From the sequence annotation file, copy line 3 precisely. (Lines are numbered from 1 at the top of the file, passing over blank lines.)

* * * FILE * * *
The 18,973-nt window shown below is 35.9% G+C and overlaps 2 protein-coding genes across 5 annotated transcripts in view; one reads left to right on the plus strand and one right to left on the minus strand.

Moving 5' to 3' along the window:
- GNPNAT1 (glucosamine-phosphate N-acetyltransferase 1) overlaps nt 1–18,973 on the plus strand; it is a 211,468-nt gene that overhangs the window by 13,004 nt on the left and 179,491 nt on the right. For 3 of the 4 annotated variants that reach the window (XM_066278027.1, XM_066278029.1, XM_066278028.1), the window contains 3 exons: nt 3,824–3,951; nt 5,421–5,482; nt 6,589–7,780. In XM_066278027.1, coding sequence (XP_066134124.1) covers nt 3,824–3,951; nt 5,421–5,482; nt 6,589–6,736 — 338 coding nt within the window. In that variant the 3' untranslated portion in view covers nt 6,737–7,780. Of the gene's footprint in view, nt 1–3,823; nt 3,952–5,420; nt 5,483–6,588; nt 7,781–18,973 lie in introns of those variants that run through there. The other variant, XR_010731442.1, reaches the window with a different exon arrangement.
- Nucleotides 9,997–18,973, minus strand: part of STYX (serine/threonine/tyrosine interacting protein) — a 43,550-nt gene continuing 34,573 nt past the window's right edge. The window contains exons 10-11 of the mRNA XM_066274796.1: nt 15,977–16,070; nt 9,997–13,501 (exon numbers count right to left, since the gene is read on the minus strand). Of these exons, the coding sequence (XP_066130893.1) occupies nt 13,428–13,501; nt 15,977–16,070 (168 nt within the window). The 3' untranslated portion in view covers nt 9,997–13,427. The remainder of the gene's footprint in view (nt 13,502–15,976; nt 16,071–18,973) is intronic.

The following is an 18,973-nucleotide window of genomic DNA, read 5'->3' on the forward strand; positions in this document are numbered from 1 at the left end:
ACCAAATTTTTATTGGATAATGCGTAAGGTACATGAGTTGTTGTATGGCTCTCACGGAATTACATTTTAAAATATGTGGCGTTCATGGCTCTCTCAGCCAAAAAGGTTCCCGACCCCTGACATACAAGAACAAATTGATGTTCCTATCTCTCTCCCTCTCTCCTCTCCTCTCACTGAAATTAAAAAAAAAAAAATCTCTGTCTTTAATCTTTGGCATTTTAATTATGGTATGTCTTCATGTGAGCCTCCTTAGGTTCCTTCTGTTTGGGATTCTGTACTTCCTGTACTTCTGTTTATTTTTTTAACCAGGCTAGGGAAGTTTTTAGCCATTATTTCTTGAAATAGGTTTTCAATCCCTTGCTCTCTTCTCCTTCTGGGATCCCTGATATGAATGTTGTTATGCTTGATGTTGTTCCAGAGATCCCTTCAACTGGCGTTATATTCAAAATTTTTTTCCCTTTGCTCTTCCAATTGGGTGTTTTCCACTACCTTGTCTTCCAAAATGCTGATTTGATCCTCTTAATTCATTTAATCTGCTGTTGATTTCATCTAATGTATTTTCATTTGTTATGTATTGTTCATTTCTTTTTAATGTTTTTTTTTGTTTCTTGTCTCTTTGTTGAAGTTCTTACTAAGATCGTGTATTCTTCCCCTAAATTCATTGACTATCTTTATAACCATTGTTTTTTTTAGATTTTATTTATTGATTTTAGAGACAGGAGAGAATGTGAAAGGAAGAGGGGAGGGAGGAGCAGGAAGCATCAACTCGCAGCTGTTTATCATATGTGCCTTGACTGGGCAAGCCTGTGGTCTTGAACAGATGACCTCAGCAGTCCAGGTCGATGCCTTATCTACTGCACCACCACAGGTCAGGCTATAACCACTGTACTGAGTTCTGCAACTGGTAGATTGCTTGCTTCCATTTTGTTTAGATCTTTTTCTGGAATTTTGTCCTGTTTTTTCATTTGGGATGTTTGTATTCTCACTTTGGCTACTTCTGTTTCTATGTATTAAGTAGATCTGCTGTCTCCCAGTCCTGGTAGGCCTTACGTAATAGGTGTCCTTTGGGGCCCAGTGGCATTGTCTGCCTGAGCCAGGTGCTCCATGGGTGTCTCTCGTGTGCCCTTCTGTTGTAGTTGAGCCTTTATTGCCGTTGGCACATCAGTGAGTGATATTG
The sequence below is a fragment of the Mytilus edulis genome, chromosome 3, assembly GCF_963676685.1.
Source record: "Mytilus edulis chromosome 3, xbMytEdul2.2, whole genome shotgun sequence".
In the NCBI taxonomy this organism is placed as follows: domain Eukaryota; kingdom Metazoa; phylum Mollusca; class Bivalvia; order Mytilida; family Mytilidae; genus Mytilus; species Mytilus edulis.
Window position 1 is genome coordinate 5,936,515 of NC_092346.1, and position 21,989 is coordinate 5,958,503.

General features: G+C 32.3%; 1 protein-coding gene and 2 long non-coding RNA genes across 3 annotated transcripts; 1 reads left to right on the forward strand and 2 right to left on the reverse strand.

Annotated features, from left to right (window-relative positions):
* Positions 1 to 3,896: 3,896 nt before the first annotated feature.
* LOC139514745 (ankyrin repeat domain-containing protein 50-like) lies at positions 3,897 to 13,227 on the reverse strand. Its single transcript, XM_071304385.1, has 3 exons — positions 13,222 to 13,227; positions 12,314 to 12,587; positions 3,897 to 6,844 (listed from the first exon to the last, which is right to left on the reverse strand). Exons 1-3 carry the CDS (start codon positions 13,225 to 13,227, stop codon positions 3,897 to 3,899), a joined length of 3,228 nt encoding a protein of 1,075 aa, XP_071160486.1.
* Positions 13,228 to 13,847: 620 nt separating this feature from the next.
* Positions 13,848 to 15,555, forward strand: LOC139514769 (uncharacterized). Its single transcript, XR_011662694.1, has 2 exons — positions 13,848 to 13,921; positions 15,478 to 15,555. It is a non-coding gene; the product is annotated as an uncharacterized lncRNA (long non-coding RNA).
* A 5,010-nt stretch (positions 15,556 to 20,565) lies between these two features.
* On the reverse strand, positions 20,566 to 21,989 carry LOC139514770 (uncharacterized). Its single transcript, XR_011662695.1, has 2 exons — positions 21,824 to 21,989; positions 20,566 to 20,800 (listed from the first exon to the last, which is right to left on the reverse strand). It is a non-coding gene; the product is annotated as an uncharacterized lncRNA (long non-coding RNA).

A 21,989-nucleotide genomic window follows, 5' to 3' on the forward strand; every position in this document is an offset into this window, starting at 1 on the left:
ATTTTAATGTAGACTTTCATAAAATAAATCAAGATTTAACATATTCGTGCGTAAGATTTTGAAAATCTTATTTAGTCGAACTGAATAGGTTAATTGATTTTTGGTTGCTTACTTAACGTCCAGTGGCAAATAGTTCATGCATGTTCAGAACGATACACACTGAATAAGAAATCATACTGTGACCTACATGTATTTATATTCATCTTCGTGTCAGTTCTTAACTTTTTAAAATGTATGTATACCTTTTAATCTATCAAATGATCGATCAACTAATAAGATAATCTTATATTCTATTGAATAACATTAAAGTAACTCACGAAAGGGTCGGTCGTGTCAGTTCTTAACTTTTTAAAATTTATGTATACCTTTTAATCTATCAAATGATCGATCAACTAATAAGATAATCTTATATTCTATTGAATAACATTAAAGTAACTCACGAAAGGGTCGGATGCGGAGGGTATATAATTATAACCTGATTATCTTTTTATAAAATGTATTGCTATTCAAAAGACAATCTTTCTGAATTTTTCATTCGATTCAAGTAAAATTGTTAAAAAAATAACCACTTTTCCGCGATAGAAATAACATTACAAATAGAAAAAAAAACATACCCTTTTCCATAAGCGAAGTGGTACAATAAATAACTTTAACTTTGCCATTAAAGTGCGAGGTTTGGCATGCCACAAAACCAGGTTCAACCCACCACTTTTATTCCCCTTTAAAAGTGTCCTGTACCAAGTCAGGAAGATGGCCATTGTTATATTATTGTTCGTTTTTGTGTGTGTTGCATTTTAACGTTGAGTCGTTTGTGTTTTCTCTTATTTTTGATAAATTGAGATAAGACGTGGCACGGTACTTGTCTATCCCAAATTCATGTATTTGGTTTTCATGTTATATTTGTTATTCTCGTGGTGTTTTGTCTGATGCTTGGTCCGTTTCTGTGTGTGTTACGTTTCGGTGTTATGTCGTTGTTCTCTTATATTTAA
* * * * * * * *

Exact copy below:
- GNPNAT1 (glucosamine-phosphate N-acetyltransferase 1) overlaps nt 1–18,973 on the plus strand; it is a 211,468-nt gene that overhangs the window by 13,004 nt on the left and 179,491 nt on the right. For 3 of the 4 annotated variants that reach the window (XM_066278027.1, XM_066278029.1, XM_066278028.1), the window contains 3 exons: nt 3,824–3,951; nt 5,421–5,482; nt 6,589–7,780. In XM_066278027.1, coding sequence (XP_066134124.1) covers nt 3,824–3,951; nt 5,421–5,482; nt 6,589–6,736 — 338 coding nt within the window. In that variant the 3' untranslated portion in view covers nt 6,737–7,780. Of the gene's footprint in view, nt 1–3,823; nt 3,952–5,420; nt 5,483–6,588; nt 7,781–18,973 lie in introns of those variants that run through there. The other variant, XR_010731442.1, reaches the window with a different exon arrangement.